Zack Hutchins
Director of Communications

For Release — Monday, September 12, 2005


ALBANY—Daniel A. Carp, who capped his career at Eastman Kodak Company by leading the company’s historic transformation from an overwhelmingly film-based company to one with a leading position in digital imaging, will receive The Business Council’s Corning Award for Excellence for 2005.

The award, which is sponsored by Corning Incorporated, will be presented Wednesday, Sept. 21, at The Business Council’s Annual Meeting at the Sagamore in Bolton Landing. The Council’s Annual Meeting will run from Sept. 21-23.

The Business Council gives the award each year to a New Yorker who has shown outstanding accomplishment and a deep and sustaining commitment to the people of New York. The first Corning Award was presented in 1979.

Carp, who will retire as chairman of Kodak in January, is being recognized for the strong leadership behind a rare feat in the history of major corporations: the successful transformation from one, longstanding core technology to a foundation in the new technology that is replacing it.

"Few corporate leaders have successfully changed their business model to keep pace with radical changes in the company's core technology," said Business Council President Daniel B. Walsh. "But Dan Carp has created the foundation for this achievement at Kodak -- by investing in new digital products and services and by recruiting executives experienced in digital markets, including his successor, Antonio M. Perez. He has also earned renown through the business world for his unsurpassed commitment to diversity in the corporate culture. This legacy makes him an especially worthy recipient of the Corning Award for Excellence."

Governor Pataki said, "Kodak is succeeding in its digital transformation, thanks to Dan Carp. Dan has guided the company through this change with skill, determination and integrity. This recognition of his contributions is well deserved."

Since Carp became Kodak's chief executive officer in January 2000, the company has invested more in growing digital markets while smartly managing the challenges associated with the decline in traditional photography.

The press has taken note of Kodak’s success in the digital industry. For example, a Time magazine special on the company in February of this year applauded Carp's management.

"A year after Carp launched the restructuring, Kodak has lined up a respectable portfolio of increasingly lucrative digital products and services," the magazine said. "In a sense, Carp has turned Kodak’s quandary into strategic inspiration."

Carp began his career at Kodak in 1970 as a statistical analyst, and held a variety of increasingly responsible positions in market research, business planning, and management. In 1988, he became the general manager of the Latin American Region for Kodak, and in 1991, he was named general manager of the company’s European, African and Middle Eastern Region. He was elected executive vice president in 1995, and became president and chief operating officer in 1997. In December 1997, he joined the company's board of directors, and he became chairman of the board in December 2000.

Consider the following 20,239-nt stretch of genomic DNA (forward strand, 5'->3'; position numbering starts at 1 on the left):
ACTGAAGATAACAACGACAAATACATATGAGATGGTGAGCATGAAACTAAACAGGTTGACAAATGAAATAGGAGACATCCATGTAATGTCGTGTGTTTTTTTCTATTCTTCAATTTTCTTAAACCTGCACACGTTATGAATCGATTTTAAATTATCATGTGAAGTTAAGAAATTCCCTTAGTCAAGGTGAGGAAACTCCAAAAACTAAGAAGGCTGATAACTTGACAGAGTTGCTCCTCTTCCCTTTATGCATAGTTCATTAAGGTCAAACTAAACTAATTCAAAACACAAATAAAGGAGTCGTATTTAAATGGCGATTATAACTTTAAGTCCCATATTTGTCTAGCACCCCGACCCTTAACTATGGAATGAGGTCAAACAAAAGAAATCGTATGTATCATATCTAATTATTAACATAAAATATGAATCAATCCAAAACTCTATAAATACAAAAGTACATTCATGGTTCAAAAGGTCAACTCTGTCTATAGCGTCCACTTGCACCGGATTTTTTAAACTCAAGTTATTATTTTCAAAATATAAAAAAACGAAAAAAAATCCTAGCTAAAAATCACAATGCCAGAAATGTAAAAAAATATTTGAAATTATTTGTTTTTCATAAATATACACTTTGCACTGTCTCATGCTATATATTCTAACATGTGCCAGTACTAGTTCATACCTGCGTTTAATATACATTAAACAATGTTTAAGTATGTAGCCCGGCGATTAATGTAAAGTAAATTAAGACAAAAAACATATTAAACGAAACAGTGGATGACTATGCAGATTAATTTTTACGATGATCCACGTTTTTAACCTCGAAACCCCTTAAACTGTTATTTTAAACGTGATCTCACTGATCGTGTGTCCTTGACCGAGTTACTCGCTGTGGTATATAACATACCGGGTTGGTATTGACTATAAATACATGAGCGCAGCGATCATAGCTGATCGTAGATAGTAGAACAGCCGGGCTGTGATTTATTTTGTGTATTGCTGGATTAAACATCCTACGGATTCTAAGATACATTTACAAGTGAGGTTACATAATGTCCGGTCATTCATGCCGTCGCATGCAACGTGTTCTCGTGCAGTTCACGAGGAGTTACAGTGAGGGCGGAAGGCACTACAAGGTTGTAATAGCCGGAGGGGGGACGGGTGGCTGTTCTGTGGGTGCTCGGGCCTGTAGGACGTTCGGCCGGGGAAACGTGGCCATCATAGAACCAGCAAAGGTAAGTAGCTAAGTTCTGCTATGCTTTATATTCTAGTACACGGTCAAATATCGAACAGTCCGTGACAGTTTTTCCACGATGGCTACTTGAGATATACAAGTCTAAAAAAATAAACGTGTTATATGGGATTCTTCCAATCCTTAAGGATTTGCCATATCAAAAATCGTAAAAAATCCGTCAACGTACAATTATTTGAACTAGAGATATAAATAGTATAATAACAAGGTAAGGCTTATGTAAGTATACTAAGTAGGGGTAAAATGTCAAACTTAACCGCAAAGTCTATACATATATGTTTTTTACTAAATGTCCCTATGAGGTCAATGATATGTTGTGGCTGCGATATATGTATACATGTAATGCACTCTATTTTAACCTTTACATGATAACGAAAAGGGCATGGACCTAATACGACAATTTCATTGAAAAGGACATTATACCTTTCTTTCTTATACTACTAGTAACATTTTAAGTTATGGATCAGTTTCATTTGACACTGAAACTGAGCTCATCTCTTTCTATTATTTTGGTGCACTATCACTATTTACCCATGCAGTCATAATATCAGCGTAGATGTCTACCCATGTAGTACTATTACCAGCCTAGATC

Carp has also earned widespread recognition infusing the Kodak culture with a deep commitment to diversity, which Carp embraced as both the right thing to do and a sound business move.

In addition to serving on Kodak’s board, Carp serves on the board of directors of Texas Instruments.

Carp has been the recipient of a number of awards and honors, including the Photographic and Imaging Manufacturers Association Leadership Award (2001) and the Human Relations Award of the American Jewish Committee Photographic Imaging Division in 1997. He was also one of the first selected to be a member of the 2000 Alumni Hall of Distinction of the New York State Commission on Independent Colleges and Universities.

Carp is a native of Wytheville, Virginia. He received a bachelor’s degree from Ohio University in quantitative methods, an MBA degree from the Rochester Institute of Technology, and a master’s of science degree in management from the Sloan School of Management at MIT.

The Corning Award is a magnificent piece of original Steuben Glass, handcrafted by masters in Corning, New York. Previous Corning Award recipients are: Amo Houghton (2004) Lewis Golub (2003); Carl T. Hayden (2002); Roland W. Schmitt (2001); Richard P. Mills (2000); Erland E. Kailbourne (1999); Robert B. Wegman (1998); Judith S. Kaye (1997); John J. Phelan, Jr. (1996); Barber B. Conable, Jr., (1995); James W. Kinnear (1994); Muriel Siebert (1993); Hugh L. Carey (1992); David Harden (1991); Raymond T. Schuler (1990); Warren M. Anderson and Stanley Fink (1989); Edmund T. Pratt, Jr. (1988); James D. Robinson III (1987); Franklin A. Thomas (1986); Kitty Carlisle Hart (1985); Frank T. Cary (1984); Clifton Garvin (1983); David Rockefeller (1982); Richard R. Shinn (1981); Melvin C. Holm (1980); and Walter A. Fallon (1979).